I recommend you plan for one night in Tok. It’s a convenient stop and your first chance to buy the less expensive US fuel. There is really not much in Tok but fuel, a decent restaurant or two, and a couple of basic campgrounds plus there is nothing between the US border and Tok. Unless you really need a campground, just ask at some of the businesses there (like the restaurant or gas station) because the campgrounds here are like the rest – truly basic – no frills – even at about $50.00/night. It will also be your first opportunity to spray down your RV and engines with a high-pressure wash at that fuel stop. This will cost a few bucks but will be a necessary and worthwhile effort. The coach (and car) will get really filthy with rarely a place to clean it. Some campgrounds in Alaska will let you wash your coach at your site.
Going up, head north from Tok (staying on the Alaska Highway) through Delta Junction. The Alaska Highway ends here. Get on the Glenn Highway through North Pole and into Fairbanks. The end of the Alaska Highway and visitor center is in Delta Junction and worth seeing. The next town, North Pole, is a good place to take a picture of the sign in front of the Post Office. Start the real “tour” of Alaska in Fairbanks.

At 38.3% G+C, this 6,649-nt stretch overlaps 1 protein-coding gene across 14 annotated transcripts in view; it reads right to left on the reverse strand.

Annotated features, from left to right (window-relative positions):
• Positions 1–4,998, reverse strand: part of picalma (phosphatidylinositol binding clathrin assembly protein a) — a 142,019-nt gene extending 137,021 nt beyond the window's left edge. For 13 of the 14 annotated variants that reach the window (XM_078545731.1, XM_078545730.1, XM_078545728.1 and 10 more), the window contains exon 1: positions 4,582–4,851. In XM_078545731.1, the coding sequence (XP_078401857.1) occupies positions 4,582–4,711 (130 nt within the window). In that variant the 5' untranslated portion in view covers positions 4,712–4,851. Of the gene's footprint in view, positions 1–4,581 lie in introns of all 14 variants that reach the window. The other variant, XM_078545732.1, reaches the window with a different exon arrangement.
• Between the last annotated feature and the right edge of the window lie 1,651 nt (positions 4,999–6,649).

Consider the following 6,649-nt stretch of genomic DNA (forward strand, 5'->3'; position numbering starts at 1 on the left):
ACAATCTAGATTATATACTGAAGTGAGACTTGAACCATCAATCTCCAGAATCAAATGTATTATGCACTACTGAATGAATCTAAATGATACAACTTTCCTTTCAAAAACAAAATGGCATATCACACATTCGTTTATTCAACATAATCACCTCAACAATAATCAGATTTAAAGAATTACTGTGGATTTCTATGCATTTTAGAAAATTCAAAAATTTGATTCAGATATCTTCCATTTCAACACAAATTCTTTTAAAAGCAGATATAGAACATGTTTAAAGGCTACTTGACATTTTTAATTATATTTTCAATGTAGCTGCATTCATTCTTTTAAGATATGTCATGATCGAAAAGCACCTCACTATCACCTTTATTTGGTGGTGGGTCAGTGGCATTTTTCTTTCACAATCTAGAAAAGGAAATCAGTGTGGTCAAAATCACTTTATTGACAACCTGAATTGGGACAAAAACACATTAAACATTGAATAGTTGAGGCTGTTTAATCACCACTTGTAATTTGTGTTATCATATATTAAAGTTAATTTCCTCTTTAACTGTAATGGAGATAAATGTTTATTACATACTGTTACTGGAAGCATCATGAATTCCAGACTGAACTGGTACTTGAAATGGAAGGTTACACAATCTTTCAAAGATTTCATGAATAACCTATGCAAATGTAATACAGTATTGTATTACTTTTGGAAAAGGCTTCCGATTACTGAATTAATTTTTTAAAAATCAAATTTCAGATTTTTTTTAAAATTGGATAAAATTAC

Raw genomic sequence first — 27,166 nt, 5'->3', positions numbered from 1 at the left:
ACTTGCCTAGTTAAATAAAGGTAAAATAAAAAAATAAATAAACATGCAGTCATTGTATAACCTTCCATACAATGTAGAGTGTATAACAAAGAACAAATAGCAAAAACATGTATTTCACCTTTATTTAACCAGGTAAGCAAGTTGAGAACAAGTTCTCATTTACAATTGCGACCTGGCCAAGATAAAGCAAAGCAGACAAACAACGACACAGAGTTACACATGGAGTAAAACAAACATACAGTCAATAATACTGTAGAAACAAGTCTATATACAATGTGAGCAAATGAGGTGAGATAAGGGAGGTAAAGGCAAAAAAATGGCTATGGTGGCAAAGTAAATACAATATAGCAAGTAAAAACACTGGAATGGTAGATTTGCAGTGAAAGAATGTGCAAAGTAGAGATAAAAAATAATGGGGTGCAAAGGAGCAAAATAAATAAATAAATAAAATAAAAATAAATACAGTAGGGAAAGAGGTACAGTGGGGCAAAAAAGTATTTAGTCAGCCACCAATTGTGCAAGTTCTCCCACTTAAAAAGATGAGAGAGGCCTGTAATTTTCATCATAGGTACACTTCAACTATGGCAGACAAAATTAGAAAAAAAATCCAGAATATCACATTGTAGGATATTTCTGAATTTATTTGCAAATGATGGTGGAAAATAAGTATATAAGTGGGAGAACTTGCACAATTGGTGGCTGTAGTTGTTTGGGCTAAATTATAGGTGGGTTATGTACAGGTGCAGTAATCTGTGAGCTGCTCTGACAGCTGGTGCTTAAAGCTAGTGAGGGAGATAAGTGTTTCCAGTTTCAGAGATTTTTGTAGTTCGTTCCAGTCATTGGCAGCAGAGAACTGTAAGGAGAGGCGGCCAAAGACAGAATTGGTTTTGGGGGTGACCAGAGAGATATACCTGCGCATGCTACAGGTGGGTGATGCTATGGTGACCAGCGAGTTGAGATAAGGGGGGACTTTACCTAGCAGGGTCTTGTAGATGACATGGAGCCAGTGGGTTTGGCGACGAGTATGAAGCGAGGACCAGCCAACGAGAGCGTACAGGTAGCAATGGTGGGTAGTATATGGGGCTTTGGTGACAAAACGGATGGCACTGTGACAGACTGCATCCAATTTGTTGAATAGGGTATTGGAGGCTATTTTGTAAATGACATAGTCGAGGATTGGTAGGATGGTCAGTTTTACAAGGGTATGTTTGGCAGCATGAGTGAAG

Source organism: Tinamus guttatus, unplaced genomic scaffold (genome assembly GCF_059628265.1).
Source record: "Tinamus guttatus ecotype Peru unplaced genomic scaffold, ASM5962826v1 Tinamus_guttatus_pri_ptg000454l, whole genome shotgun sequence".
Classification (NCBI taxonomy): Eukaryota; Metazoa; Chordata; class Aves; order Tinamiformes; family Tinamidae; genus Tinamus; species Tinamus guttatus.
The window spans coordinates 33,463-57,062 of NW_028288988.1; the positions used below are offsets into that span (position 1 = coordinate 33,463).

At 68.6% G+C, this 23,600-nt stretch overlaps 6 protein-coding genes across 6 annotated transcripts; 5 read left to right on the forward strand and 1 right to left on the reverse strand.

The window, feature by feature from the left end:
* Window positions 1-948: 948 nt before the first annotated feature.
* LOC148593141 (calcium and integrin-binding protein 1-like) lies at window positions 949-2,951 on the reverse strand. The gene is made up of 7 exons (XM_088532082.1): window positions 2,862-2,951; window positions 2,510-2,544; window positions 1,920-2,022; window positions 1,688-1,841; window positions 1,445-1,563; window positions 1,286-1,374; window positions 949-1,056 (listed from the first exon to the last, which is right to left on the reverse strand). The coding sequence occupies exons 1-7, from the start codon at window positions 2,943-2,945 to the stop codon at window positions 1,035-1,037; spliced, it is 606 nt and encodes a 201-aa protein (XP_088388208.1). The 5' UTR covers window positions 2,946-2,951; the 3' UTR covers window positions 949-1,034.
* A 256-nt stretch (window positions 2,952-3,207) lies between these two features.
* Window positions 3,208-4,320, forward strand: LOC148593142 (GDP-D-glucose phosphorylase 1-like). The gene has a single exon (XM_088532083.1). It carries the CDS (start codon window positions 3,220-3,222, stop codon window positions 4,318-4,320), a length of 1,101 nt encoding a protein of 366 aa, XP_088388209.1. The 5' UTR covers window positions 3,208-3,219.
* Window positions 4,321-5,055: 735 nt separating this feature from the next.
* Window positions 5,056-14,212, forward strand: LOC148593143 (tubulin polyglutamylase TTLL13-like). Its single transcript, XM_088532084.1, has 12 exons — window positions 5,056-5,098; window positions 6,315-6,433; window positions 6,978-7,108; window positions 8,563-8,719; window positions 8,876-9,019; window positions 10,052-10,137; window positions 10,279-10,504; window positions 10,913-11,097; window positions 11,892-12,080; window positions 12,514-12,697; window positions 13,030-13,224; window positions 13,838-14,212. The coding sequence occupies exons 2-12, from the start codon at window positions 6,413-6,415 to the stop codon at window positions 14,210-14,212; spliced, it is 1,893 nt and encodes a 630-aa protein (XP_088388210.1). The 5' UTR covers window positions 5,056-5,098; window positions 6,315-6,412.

Delta Junction is only 100 miles from Tok AND it’s another 100 miles to Fairbanks. You may want to boondock around Delta Junction depending on road construction and/or reservations in Fairbanks.
Fairbanks is a great town (small city with a small-town feel). There’s lots of restaurants, tons of touristy stuff to see/visit ranging from the original pipeline (you can walk around and actually touch it) to panning for gold to feeding caribou and seeing musk ox. Make reservations for Fairbanks as the campgrounds get busy. You will need a campground after several days of boondocking and time to recover from the days of driving. So it is ideal to plan to stay a week in Fairbanks to see the area and it will take this long. We enjoy the area immensely so staying about a week there is not a problem for us. Fairbanks is one of our favorite places in the state. Check my Alaska book (“RVing to Alaska”) for things to see here. We have done most/all of them and will do some (but not all) again. Fairbanks will be your first true tourist destination in the state. Just plan to relax and be a casual tourist here.
One really unusual tourist thing is you can get a one-day flight to Barrow (on the Arctic Ocean) from Fairbanks and back. We did this and it was good. You land, they have a guided tour of Barrow (town of about 5,000) and you fly back. You will definitely set foot inside the Arctic Circle but usually cannot put your finger in the Arctic Ocean because the ice is still out a few miles. Regardless of rumors, tourists cannot get to the Arctic Ocean in Prudhoe Bay (where all the oil is).